By Edward Nawotka
My daughter will miss Borders: for the past year, every Saturday morning following her ballet lessons we’ve driven to the local Borders to buy “Daddy’s pink newspaper” — the Financial Times — and a new children’s book for her.
Of course, trying to explain to her what happened to Borders would be pointless…I’ll just take her to the local Barnes & Noble instead.
At Barnes & Noble she likes to ride the escalators; at Borders it was the the well-worn five-foot tall stuffed giraffe. Week after week she hugged that giraffe. In fact, so many kids must have clutched at that giraffe, begging their parents to buy it for them as their moms dragged them away, that its legs eventually buckled, leaving it unable to stand. Would I be overstating the case to say that I have begun to see it as a sad, stuffed metaphor for the chain itself: something that once stood tall, was brought to its knees, and now lies on the floor, loved but unsellable at any price.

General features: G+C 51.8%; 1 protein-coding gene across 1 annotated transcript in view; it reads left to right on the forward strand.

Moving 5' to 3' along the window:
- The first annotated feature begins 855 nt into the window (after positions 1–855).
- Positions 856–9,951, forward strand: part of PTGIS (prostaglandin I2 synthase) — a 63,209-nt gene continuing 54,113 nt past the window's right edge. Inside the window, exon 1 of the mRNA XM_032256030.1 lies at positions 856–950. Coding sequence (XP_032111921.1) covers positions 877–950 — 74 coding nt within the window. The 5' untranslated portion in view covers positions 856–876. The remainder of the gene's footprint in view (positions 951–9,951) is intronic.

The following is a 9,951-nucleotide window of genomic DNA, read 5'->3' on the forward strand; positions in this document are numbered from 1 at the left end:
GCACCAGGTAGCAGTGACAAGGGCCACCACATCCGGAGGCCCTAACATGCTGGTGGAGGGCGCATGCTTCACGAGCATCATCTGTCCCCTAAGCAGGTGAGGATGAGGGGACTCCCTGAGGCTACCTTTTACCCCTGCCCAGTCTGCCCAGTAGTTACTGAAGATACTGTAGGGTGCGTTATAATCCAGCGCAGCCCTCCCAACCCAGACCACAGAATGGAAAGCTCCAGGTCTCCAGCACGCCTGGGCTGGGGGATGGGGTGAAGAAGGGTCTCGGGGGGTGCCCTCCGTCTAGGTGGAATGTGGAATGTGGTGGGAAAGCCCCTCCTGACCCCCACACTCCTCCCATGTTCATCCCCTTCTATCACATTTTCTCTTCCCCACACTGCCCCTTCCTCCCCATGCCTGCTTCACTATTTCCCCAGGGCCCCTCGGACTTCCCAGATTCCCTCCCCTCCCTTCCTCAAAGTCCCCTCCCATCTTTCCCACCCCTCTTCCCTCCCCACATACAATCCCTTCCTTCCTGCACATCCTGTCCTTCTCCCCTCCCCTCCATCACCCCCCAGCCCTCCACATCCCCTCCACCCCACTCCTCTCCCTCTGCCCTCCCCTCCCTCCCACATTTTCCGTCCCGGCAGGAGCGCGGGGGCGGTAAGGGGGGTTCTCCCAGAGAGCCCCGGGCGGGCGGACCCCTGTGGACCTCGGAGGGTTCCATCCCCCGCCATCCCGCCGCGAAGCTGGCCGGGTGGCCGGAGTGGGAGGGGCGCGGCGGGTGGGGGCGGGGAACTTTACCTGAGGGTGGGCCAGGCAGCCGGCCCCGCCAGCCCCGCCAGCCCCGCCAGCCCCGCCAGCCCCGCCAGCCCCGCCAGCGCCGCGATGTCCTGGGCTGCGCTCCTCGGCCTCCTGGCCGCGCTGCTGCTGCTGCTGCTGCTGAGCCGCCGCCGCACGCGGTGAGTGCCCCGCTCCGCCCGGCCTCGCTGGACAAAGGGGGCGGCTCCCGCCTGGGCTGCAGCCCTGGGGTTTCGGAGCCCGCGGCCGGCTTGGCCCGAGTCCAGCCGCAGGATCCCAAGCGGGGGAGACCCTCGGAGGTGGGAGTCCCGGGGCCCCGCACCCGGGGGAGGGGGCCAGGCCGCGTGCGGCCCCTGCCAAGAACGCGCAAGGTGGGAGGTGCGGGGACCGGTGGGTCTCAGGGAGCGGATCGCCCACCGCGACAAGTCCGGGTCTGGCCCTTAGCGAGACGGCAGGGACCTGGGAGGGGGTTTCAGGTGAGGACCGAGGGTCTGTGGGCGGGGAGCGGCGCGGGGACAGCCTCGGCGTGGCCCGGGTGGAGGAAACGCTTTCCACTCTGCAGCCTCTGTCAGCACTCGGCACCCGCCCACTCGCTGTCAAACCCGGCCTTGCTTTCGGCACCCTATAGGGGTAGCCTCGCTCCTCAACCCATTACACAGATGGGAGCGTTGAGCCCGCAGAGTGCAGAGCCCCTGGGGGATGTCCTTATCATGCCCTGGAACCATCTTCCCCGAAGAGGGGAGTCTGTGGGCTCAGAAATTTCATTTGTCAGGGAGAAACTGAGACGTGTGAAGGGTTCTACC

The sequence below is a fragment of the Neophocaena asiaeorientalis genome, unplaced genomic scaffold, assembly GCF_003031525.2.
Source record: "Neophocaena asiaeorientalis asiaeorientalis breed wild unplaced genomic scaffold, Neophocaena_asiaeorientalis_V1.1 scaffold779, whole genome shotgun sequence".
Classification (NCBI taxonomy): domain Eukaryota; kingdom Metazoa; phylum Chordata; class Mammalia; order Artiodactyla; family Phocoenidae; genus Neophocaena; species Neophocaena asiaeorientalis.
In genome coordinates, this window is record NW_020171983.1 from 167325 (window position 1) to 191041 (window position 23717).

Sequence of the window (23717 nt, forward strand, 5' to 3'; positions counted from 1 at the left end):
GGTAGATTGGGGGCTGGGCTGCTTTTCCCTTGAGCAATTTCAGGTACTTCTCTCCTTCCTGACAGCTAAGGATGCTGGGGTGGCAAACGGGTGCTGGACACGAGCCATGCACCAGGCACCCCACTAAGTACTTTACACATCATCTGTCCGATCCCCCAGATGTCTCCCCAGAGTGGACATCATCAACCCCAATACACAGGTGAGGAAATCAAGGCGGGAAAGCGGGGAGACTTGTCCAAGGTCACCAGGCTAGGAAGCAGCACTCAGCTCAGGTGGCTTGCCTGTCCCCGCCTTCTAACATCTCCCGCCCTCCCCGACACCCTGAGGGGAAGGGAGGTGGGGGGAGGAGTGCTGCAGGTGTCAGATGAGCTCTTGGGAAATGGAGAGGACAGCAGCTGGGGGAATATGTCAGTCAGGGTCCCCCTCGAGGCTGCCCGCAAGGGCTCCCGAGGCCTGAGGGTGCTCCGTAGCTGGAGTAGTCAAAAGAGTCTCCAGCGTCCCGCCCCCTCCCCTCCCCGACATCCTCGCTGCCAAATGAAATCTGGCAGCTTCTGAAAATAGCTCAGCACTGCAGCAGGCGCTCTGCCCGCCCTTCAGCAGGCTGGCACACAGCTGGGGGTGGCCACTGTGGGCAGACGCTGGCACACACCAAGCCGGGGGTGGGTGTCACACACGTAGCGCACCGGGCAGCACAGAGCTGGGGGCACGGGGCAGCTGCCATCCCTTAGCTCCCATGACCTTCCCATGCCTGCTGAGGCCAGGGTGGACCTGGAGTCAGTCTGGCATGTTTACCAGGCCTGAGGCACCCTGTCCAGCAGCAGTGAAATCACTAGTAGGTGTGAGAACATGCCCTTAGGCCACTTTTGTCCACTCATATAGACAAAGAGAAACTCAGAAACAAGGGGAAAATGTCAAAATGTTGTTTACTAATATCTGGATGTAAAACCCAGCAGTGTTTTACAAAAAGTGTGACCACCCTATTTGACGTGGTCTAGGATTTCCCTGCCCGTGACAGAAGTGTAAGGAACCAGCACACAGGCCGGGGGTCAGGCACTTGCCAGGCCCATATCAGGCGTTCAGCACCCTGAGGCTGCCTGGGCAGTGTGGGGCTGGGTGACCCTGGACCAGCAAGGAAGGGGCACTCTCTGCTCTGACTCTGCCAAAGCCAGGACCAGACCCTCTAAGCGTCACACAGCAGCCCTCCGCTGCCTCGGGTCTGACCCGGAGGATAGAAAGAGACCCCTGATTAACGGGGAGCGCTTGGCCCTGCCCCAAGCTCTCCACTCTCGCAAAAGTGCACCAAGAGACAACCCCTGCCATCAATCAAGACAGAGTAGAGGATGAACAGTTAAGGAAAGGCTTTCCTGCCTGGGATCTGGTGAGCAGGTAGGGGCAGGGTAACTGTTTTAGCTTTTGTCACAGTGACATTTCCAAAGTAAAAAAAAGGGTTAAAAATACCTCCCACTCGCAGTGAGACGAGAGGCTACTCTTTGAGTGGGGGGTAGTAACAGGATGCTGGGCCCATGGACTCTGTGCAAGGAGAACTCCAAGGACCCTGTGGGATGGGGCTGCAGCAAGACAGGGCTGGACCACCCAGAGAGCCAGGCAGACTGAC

I would love to think that I had more options where I could take my daughter, but all of them entail a long, unpleasant drive through big city traffic. I live in Houston where there are just a handful of independent stores — some with tiny children’s book sections — and it often doesn’t feel worth the hassle when so much is available just “one-click” away.
Whether you appreciate the chains or not, large-scale new bookstores are becoming increasingly rare. You could see them as dinosaurs, doomed to extinction, but I prefer another analogy — the Space Shuttle. It was an immensely impressive and successful project while it lasted, but it has now come to the end of its lifespan. Private industry is moving in to fill the gaps in exploring space with the production of smaller, more agile craft. (Of course, in US bookselling, we have Barnes & Noble — which is like…what…the Soyuz? Perhaps not…)
Can we expect the same for the book business? Will smaller stores move in to fill the vacuum left by Borders? Will you miss it?